Expeditors International had a first quarter that one might have expected in air and ocean freight markets that have been dropping hard.
The Seattle-headquartered global logistics company did manage to post in the first quarter a revenue decline of 44%, which sounds like a lot but is not as much as the 51% decline in its cost to secure capacity. It also kept its salaries and expenses in check, seeing those decline 13%.
The end result was that operating income for the company dropped 40%, which is 400 basis points less than the decline in revenue.
Quarterly data at Expeditors (NASDAQ: EXPD) released Tuesday appeared to show the airfreight market getting healthier over the three months while the ocean freight market softened. However, as CFO Bradley Powell noted in his prepared remarks released with the earnings, comparisons to last year need to take into account the February 2022 cyberattack that affected operations at Expeditors.
Expeditors does not disclose the actual number of kilos it moves in airfreight, but its year-over-year (y/y) airfreight decline was 27% in January and 10% in February, followed by a 33% upturn in March for an overall decline of 6%. (Given that the tonnage is not disclosed, it cannot be said with assurance that the amount of freight moved was higher in March than in January, only that the y/y figure improved.)
It was the opposite story for ocean freight. It suffered a 23% decline y/y in January, 25% in February and 29% in March.
Powell said the reduction in costs could be attributed to lower commissions and bonuses “as a result of lower revenues and operating income.” He added that the pay structure at Expeditors “rewards our people when financial results are strong and naturally incentivizes them to make adjustments based on volumes and improved efficiency when financial results are less robust.”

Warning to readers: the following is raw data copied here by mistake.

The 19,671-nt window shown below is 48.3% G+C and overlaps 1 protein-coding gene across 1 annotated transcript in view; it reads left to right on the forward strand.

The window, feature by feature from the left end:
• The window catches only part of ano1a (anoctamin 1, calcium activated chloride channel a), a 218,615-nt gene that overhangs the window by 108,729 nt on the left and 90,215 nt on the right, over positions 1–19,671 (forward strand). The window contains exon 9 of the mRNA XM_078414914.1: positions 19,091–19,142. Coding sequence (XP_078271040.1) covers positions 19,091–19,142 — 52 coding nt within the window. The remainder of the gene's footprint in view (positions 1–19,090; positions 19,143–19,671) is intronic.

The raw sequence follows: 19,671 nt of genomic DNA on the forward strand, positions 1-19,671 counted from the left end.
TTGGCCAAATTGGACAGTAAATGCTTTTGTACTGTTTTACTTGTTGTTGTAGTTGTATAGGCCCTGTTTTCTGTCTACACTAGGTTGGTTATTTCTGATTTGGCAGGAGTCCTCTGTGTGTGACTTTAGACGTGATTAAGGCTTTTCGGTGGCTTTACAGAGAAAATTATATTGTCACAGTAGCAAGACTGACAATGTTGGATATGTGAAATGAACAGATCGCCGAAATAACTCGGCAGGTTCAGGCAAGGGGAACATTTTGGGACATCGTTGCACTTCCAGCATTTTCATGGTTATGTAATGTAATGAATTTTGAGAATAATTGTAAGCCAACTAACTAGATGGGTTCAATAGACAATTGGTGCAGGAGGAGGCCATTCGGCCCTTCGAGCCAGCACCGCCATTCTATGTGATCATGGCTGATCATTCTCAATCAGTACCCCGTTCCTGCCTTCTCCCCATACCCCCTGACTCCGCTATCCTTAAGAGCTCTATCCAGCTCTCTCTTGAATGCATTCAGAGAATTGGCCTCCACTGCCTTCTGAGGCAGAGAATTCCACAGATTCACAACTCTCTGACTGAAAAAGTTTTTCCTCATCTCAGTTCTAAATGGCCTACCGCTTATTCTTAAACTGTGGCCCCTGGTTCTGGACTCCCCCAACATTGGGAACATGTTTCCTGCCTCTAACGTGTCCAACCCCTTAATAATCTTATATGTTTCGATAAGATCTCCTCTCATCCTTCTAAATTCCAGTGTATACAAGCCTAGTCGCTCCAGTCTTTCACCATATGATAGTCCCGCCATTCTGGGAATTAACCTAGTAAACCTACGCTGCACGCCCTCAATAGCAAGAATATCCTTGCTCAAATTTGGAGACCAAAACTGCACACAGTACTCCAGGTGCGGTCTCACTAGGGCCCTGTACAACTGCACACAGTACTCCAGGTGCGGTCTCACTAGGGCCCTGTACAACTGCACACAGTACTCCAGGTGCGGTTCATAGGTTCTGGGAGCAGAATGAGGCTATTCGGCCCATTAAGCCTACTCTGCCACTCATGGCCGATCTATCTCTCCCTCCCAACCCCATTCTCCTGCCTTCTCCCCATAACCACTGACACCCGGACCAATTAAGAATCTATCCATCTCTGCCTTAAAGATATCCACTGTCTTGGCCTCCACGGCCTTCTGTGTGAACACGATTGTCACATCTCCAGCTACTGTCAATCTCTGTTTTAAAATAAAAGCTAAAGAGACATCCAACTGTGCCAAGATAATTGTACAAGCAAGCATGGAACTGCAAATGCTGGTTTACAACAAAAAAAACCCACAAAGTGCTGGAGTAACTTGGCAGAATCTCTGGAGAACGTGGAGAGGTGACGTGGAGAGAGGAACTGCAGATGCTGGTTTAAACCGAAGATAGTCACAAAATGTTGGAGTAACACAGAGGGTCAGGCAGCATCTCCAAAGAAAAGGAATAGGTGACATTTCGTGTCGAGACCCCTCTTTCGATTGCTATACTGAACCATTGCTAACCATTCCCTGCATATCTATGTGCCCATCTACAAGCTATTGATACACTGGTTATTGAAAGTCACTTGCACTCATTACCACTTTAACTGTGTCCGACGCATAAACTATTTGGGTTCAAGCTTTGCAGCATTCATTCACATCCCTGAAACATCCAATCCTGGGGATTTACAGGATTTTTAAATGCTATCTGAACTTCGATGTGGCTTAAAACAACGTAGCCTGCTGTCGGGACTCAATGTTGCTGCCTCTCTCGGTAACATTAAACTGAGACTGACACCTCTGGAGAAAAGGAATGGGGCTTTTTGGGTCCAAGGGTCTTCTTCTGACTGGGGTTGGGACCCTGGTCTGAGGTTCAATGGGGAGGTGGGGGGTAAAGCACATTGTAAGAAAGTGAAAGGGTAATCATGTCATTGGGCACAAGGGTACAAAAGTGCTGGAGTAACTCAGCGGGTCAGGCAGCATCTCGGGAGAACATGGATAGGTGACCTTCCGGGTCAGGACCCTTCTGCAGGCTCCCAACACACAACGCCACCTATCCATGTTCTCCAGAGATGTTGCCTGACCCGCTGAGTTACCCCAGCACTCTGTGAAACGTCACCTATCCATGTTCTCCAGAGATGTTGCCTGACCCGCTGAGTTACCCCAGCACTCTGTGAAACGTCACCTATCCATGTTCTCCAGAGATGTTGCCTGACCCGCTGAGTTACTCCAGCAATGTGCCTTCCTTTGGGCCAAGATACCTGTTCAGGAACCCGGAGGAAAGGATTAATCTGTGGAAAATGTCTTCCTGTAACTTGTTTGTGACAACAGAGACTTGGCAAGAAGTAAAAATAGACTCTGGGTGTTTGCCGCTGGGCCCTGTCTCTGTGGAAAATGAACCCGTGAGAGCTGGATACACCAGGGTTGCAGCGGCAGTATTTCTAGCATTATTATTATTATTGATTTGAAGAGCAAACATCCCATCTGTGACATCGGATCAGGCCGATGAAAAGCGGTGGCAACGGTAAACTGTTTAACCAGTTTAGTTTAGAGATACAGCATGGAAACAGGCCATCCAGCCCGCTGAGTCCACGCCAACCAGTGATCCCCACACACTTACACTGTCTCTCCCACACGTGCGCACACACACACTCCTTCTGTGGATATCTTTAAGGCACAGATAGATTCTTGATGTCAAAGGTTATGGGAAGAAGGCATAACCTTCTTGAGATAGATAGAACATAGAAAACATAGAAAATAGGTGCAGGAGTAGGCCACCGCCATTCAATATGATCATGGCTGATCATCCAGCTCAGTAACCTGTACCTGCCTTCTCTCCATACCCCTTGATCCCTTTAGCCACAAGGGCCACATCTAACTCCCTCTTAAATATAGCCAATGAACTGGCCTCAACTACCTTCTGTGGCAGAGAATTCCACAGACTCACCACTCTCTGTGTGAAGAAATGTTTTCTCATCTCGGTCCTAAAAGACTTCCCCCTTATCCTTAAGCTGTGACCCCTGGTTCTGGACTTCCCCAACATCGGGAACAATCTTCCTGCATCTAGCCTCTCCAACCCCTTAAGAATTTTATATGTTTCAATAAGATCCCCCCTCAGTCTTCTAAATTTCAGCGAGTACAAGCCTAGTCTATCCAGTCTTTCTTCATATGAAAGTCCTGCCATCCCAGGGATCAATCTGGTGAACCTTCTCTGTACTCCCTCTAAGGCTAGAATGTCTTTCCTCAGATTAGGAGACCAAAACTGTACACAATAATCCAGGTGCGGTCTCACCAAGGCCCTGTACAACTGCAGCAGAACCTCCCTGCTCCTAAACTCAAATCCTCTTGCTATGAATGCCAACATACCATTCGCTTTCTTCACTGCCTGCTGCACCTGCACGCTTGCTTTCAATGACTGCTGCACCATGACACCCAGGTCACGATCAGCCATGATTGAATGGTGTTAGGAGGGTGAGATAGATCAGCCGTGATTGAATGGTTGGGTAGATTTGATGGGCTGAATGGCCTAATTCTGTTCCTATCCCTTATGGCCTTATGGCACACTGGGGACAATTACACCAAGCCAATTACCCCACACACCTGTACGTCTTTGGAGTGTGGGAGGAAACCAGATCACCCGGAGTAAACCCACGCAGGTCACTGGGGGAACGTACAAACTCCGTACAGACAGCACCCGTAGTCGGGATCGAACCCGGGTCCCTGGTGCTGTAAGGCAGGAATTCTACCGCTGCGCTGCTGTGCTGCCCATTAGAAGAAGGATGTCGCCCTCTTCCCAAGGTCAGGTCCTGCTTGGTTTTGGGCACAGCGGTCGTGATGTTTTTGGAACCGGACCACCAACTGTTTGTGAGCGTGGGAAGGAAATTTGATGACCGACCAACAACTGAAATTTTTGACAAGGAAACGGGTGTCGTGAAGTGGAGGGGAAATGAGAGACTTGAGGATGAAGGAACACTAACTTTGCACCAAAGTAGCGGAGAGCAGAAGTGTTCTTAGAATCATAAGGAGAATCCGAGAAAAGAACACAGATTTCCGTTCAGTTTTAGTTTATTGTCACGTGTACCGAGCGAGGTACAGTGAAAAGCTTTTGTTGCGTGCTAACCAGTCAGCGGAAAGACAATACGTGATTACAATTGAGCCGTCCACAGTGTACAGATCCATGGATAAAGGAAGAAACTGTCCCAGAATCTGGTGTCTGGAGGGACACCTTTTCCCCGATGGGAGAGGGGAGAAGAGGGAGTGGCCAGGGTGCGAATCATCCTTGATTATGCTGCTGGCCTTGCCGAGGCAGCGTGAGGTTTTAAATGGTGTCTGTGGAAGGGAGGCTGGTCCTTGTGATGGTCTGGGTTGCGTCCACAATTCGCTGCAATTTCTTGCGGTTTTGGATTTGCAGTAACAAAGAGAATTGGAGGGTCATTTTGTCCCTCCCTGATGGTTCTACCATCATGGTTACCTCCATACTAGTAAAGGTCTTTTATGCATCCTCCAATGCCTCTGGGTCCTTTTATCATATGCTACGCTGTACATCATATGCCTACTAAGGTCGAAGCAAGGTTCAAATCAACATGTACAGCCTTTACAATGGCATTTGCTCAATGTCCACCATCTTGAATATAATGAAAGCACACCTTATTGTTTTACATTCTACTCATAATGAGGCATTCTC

While layoffs have been on the agenda for numerous logistics companies in recent months, Expeditors President and CEO Jeffrey Musser in his prepared remarks said the company is trying to find a way to keep costs down without taking that route.
“We are adapting and working diligently to bring expenses in line with lower revenue by lowering headcount and payroll expenses without resorting to layoffs,” he said.
North American head count at Expeditors at the end of the first quarter was 7,455, It was 7,778 at the end of 2022 and was slightly less than that a year ago at 7,718. One area of head count growth was information systems, which was up to 1,220 in the first quarter from 1,042 a year ago, when the cyberattack hit.
Expeditors does not hold an earnings call with analysts.
In a report on the earnings, the transportation research team at TD Cowen led by Jason Seidl said Expeditors’ earnings per share of $1.45 was above the Cowen estimate of $1.35 and a consensus forecast of $1.33.
Despite topping consensus in its EPS, Expeditors stock fell Tuesday by $3.23 to $113.24, a decline of 2.77%. Over the last 52 weeks, according to data from Barchart, the stock is up 13.23%, which coincidentally is an increase of $13.23, because a year ago the stock was sitting at $100.
But the last few months have been volatile. Expeditors stock is up 2.83% in the last month but down 4.74% in the last three months.
Cowen remains bullish on Expeditors stock despite its current market, which was described by company management as the word of the quarter: soft. Virtually every logistics-related company in its earnings has described the market with that word.
“EXPD should be a long-term core holding for those looking for a 25% return on invested capital [and] 100%+ of net income returned to investors,” Cowen wrote, also praising a compound annual growth rate of 13% and “strong free cash flow generation.”
“However, over the near to intermediate terms there are headwinds such as slowing global trade, near-sourcing and importantly, a potential rebalancing of supply and demand in the ocean and air freight markets,” Cowen wrote.
On the same day it released its earnings, Expeditors in essence renewed its membership in an exclusive club: the dividend aristocrats.
Dividend aristocrats are companies that have paid an increased dividend each year for at least 25 years. Before C.H. Robinson (NASDAQ: CHRW) joined the club earlier this year, Expeditors was the only logistics-focused dividend aristocrat.
The company announced an increase of 2 cents per share in its dividend to 69 cents per share.
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